Another one of those "great in theory, doesn't actually work in practice" things.
  5. by   hapeewendy
    the insults and bad feelings, unfortunately go both ways, in my opinion its like apples and oranges, no one is better than the other, they are just different... everyone chooses the area in which they work for a reason - doesnt make anyone superior at all!
    I hate the whole floor vs ICU or vs Emerg thing ,I'm getting better at ignoring it all and not participating because it always ends up with bad feelings involved. everyone in the health care team is important and the things that connect us all are the fact that we are nurses (which means a heck of a lot!) , that we all work to improve the lives of our patients and that we provide a valuable and vital role in the health care team..
    lets not regress to making assumptions and generalizations.....
    as for the comment about all the work being done before the patient hits the ICU - it seems like that was meant as a compliment in reference to a particular individuals experience, to compliment and counteract that I would like to say that on our unit when a patient goes sour or in a code situation our ICU nurses have taught me a heck of a lot and have been the first ones to step up and tell me what a good job I did , regardless of the outcome... on one particular night shift we had a nurse just lose it , long long story there but basically she just lost it and hightailed it out of there leaving us with 3 on the floor - her patient had coded and was going to the ICU- let me tell you the ICU nurses just took control of her, we didnt have to go and give report or anything they got her meds n chart n brought her up to the unit and one of the ICU nurses came back down just to see if there was anything she could do to help
    THAT is what nursing is all about !
  6. by   Tweety
    Originally posted by OzNurse69
    I worked in a hospital once where they employed someone to do this very job...float around, help assess critically ill pts, transport from ED to ICU etc. Great in theory...BUT...in reality every time we paged them to do a transfer (I was working in ED at the time) they had been sent to a ward that was down staff so the hosp didn't have to call in agency - NOT what the original intention of the job was. So we ended up not bothering to page & just doing the tfrs ourselves...don't know what happened to floor nurses who asked for help!!

    Another one of those "great in theory, doesn't actually work in practice" things.
    We actually had an "Admit Team" which was a nurse and a CNA to go to the ER and admit patients, start the paper work, take vitals, bring the patient to the floor and settle them in the room. That lasted a few weeks before, when they were short nurses on the floor and started using them essentially as part of the float team. Another of those "great in theory, doesn't actually work in practice things". sigh...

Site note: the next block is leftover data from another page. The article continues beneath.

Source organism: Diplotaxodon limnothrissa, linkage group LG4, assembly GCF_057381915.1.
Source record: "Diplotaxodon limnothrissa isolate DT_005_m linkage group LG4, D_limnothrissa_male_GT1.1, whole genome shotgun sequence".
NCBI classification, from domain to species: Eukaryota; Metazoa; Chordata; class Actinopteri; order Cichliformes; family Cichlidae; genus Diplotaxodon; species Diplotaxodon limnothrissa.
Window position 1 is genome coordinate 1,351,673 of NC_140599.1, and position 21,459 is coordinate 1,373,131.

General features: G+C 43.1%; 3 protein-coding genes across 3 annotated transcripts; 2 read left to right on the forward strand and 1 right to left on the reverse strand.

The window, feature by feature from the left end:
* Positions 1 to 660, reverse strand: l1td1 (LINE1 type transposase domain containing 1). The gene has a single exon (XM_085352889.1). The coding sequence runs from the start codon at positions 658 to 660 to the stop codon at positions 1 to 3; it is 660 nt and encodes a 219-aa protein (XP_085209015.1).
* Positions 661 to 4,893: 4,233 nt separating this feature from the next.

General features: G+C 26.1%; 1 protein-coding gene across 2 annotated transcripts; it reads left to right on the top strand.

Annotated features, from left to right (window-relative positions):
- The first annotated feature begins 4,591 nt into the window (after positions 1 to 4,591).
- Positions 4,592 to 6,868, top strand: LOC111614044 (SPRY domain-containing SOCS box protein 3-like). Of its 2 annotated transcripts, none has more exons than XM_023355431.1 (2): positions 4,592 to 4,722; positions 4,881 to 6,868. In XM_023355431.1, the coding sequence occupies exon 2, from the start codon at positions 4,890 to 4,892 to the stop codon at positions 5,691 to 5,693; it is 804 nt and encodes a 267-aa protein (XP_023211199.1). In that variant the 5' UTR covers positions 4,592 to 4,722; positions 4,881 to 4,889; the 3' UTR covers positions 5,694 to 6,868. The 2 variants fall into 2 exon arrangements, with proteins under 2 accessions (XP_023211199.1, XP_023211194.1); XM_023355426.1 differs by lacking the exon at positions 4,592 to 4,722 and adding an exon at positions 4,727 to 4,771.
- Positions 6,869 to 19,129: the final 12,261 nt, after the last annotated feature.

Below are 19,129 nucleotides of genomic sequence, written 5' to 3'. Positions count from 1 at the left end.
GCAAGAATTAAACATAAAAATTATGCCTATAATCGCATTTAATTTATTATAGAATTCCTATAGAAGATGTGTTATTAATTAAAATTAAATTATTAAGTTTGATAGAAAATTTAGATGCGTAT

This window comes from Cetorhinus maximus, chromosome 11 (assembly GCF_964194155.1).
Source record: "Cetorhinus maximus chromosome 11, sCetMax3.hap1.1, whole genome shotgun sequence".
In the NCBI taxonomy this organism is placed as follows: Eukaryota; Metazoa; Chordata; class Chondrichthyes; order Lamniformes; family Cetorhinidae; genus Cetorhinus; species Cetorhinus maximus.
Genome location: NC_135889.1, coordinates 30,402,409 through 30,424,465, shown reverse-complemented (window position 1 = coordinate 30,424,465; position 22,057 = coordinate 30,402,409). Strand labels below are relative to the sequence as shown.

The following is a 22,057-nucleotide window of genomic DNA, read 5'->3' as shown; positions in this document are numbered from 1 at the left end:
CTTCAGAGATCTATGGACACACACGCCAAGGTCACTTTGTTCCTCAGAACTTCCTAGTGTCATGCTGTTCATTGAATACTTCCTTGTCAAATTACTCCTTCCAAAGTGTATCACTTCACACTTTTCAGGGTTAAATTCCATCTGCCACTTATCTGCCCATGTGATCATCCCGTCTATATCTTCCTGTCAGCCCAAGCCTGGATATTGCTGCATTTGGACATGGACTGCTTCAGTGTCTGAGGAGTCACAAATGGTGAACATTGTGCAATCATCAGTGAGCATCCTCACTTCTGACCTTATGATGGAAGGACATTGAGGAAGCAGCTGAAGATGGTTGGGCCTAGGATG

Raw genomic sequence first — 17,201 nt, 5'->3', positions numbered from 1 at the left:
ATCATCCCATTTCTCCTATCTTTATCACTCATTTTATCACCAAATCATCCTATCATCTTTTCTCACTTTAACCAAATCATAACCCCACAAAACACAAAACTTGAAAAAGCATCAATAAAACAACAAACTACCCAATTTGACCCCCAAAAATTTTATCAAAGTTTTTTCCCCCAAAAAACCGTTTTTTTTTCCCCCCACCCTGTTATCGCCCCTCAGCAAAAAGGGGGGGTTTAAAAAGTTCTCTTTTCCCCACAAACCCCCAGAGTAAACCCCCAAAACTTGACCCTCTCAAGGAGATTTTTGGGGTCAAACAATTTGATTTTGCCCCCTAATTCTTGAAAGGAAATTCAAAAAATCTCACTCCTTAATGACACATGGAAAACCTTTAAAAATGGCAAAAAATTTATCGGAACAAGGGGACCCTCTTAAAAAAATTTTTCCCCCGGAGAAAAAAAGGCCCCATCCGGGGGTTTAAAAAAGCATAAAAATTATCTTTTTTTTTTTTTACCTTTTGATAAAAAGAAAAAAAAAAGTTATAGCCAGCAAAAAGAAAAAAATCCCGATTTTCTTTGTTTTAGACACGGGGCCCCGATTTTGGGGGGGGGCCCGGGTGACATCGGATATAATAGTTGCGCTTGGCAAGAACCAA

7. by   montroyal
    Originally posted by OzNurse69
    I worked in a hospital once where they employed someone to do this very job...float around, help assess critically ill pts, transport from ED to ICU etc. Great in theory...BUT...in reality every time we paged them to do a transfer (I was working in ED at the time) they had been sent to a ward that was down staff so the hosp didn't have to call in agency - NOT what the original intention of the job was. So we ended up not bothering to page & just doing the tfrs ourselves...don't know what happened to floor nurses who asked for help!!

    Another one of those "great in theory, doesn't actually work in practice" things.

    Its unfortunate this has happened at your facility. I have worked at facilities were it has worked. I guess my question is why did it not work? The float nurse should of had a copy of their job description. Being forced to take an assignment on a short floor cannot be included in that description. If a float nurses is told to do an assignment, they should politely refuse and explain that an assignment would prohibit them from caring for the patients the were hired to care for. Hospitals have a bad habit of looking at short term only. A true critical care float nurse could help ensure appropriate care is given to patients while helping with the shortage of critical care beds and helping the hospitals bottom line. Transport should only be done by the critical care nurse if they have provided the stabilization care. That way they can give an accurate report to the nurse assuming the patients care.
  8. by   mattsmom81
    The idea of a free floating charge nurse to do these types of things is a good one I've seen utilized...but as mentioned, inevitably he/she ends up with a full assignment and the idea gets defeated.

    I loved being free to troubleshoot, teach, supervise, etc.. and go out to the floors and help out if needed...and it's great for unit morale and relationships between units. Too bad we never get staffed to do it too much anymore.